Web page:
Blurred photos from shaky hands are a thing of the past.
With the Pixel 2 and Pixel 2 XL, some of their features are making a huge difference in terms of accessibility. Namely the fact that they're using both optical image stabilization (OIS) and electronic image stabilization (EIS) while taking photos or videos. For people like me who live with benign tremors in their hands, this makes a huge impact.
We're going to break down why.
OIS and EIS mean no more shaky videos
Try imagining this: You go to take a selfie, but your hands are shaking so badly that every shot comes out hopelessly blurred. How about trying to take video of your niece's dance recital, except that the shaking makes it nearly painful to try and watch. For plenty of people all over the world, including me, that's just life.
OIS and EIS working together makes a huge difference.
Or it was anyway until Google delivered OIS and EIS for all the photos and videos you want to take with that glorious new camera. Without getting too technical, the way it works out is this: OIS allows a lens to compensate for small movements, while EIS compensates by using the Gyrometer inside your phone to note motion. Working together, they make a huge difference.
Tremors in your hands are aggravating, but depending on the degree, it doesn't make taking photos impossible. What it does do is make it much harder than it needs to be, and in a world where so much of our lives play out online in photos, you want to be able to grab a snapshot without having to set up a tripod to pull that off.
Having OIS and EIS, rather than one or the other, means that snagging a photo or video is no longer an intensive project at all. More to the point, folks suffering from Parkinson's, Multiple Sclerosis, or in my case benign tremors, no longer have to worry about taking 25 photos just to get one that turns out.
How well does it work?
I get the chance regularly to check out the best new phones when they hit the market, and prior to getting my Pixel 2, I was using a Samsung Galaxy Note 8. While the camera there was fantastic, I've got well over 100 shots that were blurred when I was standing still because of how bad my hands were shaking. Any attempt to take a photo required two hands, and it wasn't because of the large Infinity display.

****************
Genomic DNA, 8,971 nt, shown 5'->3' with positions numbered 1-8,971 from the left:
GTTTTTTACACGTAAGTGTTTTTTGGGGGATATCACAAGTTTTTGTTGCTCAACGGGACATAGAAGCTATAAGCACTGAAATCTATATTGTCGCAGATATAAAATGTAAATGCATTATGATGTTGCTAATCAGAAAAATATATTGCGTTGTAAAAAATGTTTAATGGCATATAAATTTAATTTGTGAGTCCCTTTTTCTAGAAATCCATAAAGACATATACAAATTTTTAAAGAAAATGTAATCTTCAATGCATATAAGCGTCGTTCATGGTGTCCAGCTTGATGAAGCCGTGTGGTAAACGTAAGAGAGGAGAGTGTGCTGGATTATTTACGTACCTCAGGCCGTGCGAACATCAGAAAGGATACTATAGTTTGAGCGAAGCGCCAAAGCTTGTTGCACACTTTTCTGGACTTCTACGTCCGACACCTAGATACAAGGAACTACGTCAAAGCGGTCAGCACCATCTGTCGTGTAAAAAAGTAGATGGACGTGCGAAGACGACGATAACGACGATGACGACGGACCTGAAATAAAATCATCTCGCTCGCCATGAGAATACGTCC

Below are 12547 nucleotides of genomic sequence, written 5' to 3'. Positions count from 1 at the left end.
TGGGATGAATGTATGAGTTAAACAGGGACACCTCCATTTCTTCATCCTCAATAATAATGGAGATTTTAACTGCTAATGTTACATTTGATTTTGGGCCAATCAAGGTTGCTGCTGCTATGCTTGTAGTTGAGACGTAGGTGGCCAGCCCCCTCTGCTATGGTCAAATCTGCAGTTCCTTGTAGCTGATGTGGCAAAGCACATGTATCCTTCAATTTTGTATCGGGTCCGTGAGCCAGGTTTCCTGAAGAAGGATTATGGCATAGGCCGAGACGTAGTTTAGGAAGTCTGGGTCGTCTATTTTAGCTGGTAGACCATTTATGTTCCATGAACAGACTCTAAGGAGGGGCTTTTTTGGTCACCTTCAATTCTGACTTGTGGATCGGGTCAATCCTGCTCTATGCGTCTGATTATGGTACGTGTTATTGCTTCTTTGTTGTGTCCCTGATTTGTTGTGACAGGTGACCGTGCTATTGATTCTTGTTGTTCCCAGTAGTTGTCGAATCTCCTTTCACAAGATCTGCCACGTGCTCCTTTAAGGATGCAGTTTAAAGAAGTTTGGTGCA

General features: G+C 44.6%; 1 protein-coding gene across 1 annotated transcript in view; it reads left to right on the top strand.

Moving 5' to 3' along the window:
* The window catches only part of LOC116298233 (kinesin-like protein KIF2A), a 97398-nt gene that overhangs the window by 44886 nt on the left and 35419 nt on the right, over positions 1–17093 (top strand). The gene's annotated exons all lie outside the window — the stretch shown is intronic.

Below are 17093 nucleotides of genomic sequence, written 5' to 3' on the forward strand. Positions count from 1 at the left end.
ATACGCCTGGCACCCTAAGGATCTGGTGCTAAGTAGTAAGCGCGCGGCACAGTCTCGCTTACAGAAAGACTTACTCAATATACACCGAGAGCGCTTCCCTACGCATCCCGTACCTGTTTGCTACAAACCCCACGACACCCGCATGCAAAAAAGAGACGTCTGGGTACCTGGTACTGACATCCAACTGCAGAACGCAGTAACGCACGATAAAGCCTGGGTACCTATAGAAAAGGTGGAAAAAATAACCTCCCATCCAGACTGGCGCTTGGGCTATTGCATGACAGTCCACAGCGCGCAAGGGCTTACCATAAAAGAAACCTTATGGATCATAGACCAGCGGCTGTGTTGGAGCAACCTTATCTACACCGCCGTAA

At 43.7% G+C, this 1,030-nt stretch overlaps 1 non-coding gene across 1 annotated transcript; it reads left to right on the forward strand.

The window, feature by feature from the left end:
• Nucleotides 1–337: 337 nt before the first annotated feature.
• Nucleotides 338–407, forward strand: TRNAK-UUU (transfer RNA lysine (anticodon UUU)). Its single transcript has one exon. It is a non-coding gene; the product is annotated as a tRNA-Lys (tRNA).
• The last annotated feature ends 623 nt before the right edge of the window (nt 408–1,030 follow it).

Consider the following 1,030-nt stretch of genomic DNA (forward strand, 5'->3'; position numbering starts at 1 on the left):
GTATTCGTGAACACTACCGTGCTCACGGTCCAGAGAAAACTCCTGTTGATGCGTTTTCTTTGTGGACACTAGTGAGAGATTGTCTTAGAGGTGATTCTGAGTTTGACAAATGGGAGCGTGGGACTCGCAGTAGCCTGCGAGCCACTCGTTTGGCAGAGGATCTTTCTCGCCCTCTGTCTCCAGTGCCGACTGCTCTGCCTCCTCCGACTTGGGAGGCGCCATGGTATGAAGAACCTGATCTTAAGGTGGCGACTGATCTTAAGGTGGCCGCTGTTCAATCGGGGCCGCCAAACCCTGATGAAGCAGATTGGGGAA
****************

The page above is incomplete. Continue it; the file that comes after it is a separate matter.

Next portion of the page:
I don't need to worry if I'm having a good or bad day because the camera on the Pixel 2 does its job fantastically.
In order to get a clear picture, I'd need to stand still, concentrate, and use both hands to try and stabilize the phone. Even then, I wound up with more photos ruined by blur than I got clear shots. Then I picked up my Pixel 2. While the smaller form factor does make it sit better in my hand, I've only got a handful of blurred photos, and most of them are of my dog who is incapable of sitting still.
I don't need to worry if I'm having a good day where my tremors are nearly invisible or a bad one when I can barely write, because in either case, the camera on the Pixel 2 does its job fantastically. I can easily snap a photo and be done with it, as opposed to the days of taking a photo over and over when it was ruined due to blur.
Are you a fan?
It's clear that Google put a lot of thought into the camera of their Pixel 2, and it translates magnificently into user experience. Whether you've never had issues with hands that shake, or you live with it every day, you can rest assured that the photos you take will be bold, brilliant, and most importantly, in focus. Have you been using the camera? Let us know your thoughts in the comments below!
- Pixel 2 FAQ: Everything you need to know!
- Google Pixel 2 and 2 XL review: The new standard
- Google Pixel 2 specs
- Google Pixel 2 vs. Pixel 2 XL: What's the difference?
- Join our Pixel 2 forums